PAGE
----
All verses are from the American King James Version.
Illustrations by Mike T.K. and Zeb. Design by Stefan Merour.
Copyright © 2013 by The Family International
Entries in faith (35)
A retelling of the book of Nehemiah
See “In Defense of the Poor” for another story on Nehemiah’s life.
In the fifth century BC, I, Nehemiah, served in the honored position of royal cupbearer entrusted to bring unpoisoned drink to King Artaxerxes of Persia. This was at the time when God’s chosen people had been carried away into captivity as a punishment for their sins and rebellion against God.
A retelling of Nehemiah 5
See “The Man Who Built a Dream” for another story on Nehemiah’s life.
It was the year 444 BC, during the reign of King Artaxerxes of Persia, that Nehemiah, who was royal cupbearer to the king, embarked on a mission to rebuild Jerusalem. Jerusalem was the city of his fathers and the once-great capital of Israel. Because of their sins and rebellions against God, the Jews had been conquered and forced to serve as slaves of Babylon for many years. Then the Medes and Persians under King Cyrus overthrew Babylon, establishing a vast empire, which lasted for more than two hundred years. Cyrus, who was both a friend and patron of the Jews, issued a decree in the first year of his reign that the Jews could begin their return to their homeland, Israel.
A retelling of 2 Kings, chapter 6
During the time of the prophet Elisha, the neighboring king of Syria had declared war on Israel. However, something went wrong with his campaign. Every time he planned an attack or an ambush, the king of Israel heard about it and prepared for it.
This happened not once or twice, but so many times that the king of Syria was sure he had a traitor in his camp. Sending for his officers, he said to them angrily, “Who is spying for the king of Israel?”
“Not one of us, O king. It is Elisha, the prophet that is in Israel, who tells the king of Israel the words that you speak in your private quarters,” replied one of his servants who had somehow heard of the power of Elisha's God.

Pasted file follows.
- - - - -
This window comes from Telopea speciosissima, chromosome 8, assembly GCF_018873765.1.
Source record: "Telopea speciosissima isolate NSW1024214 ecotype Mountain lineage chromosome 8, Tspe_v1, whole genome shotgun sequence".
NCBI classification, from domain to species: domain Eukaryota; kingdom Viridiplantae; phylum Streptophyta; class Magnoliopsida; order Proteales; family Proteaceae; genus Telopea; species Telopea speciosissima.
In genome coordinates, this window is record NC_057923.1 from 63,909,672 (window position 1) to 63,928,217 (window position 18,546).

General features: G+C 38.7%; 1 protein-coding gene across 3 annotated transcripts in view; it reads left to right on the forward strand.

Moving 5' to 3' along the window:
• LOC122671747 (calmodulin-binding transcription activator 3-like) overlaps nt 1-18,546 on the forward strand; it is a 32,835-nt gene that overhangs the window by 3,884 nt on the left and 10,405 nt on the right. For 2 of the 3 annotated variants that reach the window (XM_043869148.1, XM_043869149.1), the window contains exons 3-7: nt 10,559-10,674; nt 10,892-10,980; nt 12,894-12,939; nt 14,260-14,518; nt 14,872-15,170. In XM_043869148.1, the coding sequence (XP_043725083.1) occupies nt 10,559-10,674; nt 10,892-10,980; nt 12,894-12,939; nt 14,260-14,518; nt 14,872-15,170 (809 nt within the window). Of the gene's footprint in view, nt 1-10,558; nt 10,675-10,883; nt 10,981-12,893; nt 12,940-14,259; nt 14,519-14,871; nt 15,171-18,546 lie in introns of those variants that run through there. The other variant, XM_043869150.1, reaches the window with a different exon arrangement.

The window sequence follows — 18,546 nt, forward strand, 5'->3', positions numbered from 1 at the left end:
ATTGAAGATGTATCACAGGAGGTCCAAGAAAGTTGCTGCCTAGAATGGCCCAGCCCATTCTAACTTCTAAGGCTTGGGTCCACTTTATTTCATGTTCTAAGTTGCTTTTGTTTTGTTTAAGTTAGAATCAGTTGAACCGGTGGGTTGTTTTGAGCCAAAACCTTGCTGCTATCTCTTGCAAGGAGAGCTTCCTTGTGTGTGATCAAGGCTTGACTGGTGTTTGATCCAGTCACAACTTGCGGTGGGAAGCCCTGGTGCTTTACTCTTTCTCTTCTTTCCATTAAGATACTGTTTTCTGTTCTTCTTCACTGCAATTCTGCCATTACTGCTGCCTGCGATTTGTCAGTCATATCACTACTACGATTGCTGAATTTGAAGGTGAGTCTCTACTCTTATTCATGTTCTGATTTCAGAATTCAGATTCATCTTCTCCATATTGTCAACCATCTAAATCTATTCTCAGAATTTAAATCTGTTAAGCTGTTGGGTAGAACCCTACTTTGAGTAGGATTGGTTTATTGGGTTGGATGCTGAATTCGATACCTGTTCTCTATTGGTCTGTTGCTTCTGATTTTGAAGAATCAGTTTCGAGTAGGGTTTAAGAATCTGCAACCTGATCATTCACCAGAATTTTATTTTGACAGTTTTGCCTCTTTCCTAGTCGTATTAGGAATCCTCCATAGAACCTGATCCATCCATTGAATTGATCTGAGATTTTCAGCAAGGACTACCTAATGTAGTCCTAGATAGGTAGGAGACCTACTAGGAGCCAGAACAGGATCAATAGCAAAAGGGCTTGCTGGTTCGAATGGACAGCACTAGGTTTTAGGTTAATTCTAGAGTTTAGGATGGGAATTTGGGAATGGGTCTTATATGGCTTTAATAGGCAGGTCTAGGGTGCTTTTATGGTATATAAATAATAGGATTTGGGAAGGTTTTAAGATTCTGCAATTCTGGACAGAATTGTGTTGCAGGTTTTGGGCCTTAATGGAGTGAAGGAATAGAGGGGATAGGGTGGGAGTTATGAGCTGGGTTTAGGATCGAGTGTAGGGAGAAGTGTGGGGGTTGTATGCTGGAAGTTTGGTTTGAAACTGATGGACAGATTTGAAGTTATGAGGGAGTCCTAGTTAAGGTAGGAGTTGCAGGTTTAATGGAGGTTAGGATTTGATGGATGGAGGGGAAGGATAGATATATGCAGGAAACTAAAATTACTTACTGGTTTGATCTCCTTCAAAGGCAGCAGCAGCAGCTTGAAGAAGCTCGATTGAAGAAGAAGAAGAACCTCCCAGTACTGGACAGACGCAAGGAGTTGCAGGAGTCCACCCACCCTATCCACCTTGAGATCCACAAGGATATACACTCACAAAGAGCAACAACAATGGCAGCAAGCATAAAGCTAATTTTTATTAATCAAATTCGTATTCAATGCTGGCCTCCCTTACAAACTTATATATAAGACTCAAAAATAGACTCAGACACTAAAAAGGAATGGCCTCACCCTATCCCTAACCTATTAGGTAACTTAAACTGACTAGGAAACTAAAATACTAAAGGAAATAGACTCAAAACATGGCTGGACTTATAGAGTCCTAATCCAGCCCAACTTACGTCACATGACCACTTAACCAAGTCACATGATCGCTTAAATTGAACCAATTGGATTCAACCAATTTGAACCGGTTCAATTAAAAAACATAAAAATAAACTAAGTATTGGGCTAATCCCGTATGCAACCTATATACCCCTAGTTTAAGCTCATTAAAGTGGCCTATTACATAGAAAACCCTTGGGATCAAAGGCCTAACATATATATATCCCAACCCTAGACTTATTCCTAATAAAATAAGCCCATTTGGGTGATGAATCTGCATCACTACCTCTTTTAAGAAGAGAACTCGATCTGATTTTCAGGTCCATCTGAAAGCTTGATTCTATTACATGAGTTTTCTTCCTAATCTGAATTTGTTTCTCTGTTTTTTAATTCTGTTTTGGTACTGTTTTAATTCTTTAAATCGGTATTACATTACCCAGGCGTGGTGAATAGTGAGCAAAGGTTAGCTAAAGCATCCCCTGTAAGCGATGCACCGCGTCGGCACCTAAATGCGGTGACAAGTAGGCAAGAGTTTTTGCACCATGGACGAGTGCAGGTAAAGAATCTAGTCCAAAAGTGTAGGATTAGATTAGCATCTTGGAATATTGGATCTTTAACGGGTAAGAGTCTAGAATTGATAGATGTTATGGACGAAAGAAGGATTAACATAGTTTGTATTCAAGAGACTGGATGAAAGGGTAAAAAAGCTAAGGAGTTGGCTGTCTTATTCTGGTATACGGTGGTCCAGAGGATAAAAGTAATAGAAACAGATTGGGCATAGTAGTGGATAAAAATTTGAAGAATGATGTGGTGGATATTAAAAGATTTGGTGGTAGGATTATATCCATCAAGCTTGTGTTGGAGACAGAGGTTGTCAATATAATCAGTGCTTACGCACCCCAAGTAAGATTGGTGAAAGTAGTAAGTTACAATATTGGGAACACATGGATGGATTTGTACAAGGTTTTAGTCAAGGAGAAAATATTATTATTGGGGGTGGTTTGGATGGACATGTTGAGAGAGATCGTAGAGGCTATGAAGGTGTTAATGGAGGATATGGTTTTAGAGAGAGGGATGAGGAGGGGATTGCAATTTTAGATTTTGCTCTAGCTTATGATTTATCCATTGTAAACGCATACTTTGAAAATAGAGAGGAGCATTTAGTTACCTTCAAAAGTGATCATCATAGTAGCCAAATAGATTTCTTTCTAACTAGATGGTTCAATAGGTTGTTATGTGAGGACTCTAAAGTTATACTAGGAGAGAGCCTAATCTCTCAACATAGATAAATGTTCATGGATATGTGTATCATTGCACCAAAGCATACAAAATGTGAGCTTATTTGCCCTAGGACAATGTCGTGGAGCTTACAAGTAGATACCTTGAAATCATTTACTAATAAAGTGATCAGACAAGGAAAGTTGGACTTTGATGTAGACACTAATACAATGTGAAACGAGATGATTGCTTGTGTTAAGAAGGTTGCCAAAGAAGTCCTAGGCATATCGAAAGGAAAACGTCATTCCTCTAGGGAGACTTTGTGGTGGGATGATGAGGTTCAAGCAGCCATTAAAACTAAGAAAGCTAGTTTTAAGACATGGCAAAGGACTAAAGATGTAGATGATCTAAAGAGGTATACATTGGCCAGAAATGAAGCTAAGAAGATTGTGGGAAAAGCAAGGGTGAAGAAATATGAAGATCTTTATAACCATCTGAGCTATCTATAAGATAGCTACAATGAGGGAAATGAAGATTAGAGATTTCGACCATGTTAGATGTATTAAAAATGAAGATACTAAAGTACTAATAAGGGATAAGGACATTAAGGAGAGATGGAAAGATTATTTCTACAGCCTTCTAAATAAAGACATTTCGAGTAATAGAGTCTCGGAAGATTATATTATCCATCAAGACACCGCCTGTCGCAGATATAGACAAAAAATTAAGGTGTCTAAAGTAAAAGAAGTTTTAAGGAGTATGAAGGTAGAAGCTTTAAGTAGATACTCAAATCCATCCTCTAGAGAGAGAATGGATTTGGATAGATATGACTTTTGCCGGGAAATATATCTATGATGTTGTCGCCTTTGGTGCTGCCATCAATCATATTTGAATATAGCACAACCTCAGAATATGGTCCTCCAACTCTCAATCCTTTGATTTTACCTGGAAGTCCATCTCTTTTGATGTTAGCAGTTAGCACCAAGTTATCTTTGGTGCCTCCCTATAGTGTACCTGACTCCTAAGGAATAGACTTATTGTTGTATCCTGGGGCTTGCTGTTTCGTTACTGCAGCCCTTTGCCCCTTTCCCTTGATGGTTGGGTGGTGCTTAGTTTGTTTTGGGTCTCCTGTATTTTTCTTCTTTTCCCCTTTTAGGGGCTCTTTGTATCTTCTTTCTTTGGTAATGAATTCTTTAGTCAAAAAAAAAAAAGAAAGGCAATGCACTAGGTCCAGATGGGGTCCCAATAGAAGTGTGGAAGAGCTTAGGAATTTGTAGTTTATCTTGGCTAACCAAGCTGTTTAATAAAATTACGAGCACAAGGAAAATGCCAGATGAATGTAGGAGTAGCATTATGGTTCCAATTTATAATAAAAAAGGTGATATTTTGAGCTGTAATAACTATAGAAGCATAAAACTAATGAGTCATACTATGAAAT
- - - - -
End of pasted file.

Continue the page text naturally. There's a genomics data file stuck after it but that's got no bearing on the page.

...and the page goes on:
Now the problem seemed easy to the king—get Elisha, and all the trouble would be over. The king ordered horses, and chariots, and a great army to go to Dothan, where Elisha was staying, to fetch this man who knew too much.
Thinking to take Elisha by surprise, the army arrived by night and surrounded the city. There seemed no way of escape for the man of God.
“Level 2 Lesson Plan: Hero of the Month: Elijah” is now posted in the Parents and Teachers section. This lesson plan on Elijah highlights the following lesson objectives: “Learn of more of the lives of the great men and women of the Bible; learn of importunity in prayer, and how there are times when God expects one to persevere in prayer before He brings the answer.” (Christian Life and Faith: Witnessing and Missionary Training: Great Men and Women of God-2a; Christian Life and Faith: A Personal Connection with Jesus: Prayer-2d)
Fire from Heaven
A retelling of 1 Kings 18:1–45
See “Make Me a Cake” for another story on the prophet Elijah’s life.
Three years had passed since the prophet Elijah stood in King Ahab's court and announced the coming of the great drought. He had spent part of that time by the brook Cherith and part of it with the widow of Zarephath. Many times during those long days, he must have wondered what God was planning to do next for His people. Had the people of Israel learned their lesson yet? Were they ready to turn from their idols? Someday the Lord would end the drought—but how and when?
“Go, show yourself to Ahab,” the Lord said to Elijah. “And I will send rain to the earth.”